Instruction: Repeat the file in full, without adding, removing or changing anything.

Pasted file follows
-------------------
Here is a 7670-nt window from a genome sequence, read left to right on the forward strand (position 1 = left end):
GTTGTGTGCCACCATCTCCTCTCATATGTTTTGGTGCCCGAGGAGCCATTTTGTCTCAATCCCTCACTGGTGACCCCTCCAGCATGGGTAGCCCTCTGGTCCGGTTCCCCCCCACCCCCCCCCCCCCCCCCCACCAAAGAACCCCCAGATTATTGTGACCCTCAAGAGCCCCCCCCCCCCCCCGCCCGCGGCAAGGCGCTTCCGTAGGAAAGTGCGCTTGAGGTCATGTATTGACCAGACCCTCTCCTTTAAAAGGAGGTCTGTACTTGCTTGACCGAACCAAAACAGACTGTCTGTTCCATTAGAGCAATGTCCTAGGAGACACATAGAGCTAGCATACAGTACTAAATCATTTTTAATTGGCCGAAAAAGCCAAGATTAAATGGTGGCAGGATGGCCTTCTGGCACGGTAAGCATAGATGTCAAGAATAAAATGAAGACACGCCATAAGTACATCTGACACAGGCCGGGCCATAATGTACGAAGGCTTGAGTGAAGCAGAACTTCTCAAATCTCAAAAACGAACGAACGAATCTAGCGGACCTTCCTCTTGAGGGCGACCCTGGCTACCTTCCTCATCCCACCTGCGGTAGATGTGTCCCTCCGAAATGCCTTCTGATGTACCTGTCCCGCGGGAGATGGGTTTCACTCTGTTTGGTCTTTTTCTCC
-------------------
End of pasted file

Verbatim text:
Here is a 7670-nt window from a genome sequence, read left to right on the forward strand (position 1 = left end):
GTTGTGTGCCACCATCTCCTCTCATATGTTTTGGTGCCCGAGGAGCCATTTTGTCTCAATCCCTCACTGGTGACCCCTCCAGCATGGGTAGCCCTCTGGTCCGGTTCCCCCCCACCCCCCCCCCCCCCCCCCACCAAAGAACCCCCAGATTATTGTGACCCTCAAGAGCCCCCCCCCCCCCCCGCCCGCGGCAAGGCGCTTCCGTAGGAAAGTGCGCTTGAGGTCATGTATTGACCAGACCCTCTCCTTTAAAAGGAGGTCTGTACTTGCTTGACCGAACCAAAACAGACTGTCTGTTCCATTAGAGCAATGTCCTAGGAGACACATAGAGCTAGCATACAGTACTAAATCATTTTTAATTGGCCGAAAAAGCCAAGATTAAATGGTGGCAGGATGGCCTTCTGGCACGGTAAGCATAGATGTCAAGAATAAAATGAAGACACGCCATAAGTACATCTGACACAGGCCGGGCCATAATGTACGAAGGCTTGAGTGAAGCAGAACTTCTCAAATCTCAAAAACGAACGAACGAATCTAGCGGACCTTCCTCTTGAGGGCGACCCTGGCTACCTTCCTCATCCCACCTGCGGTAGATGTGTCCCTCCGAAATGCCTTCTGATGTACCTGTCCCGCGGGAGATGGGTTTCACTCTGTTTGGTCTTTTTCTCC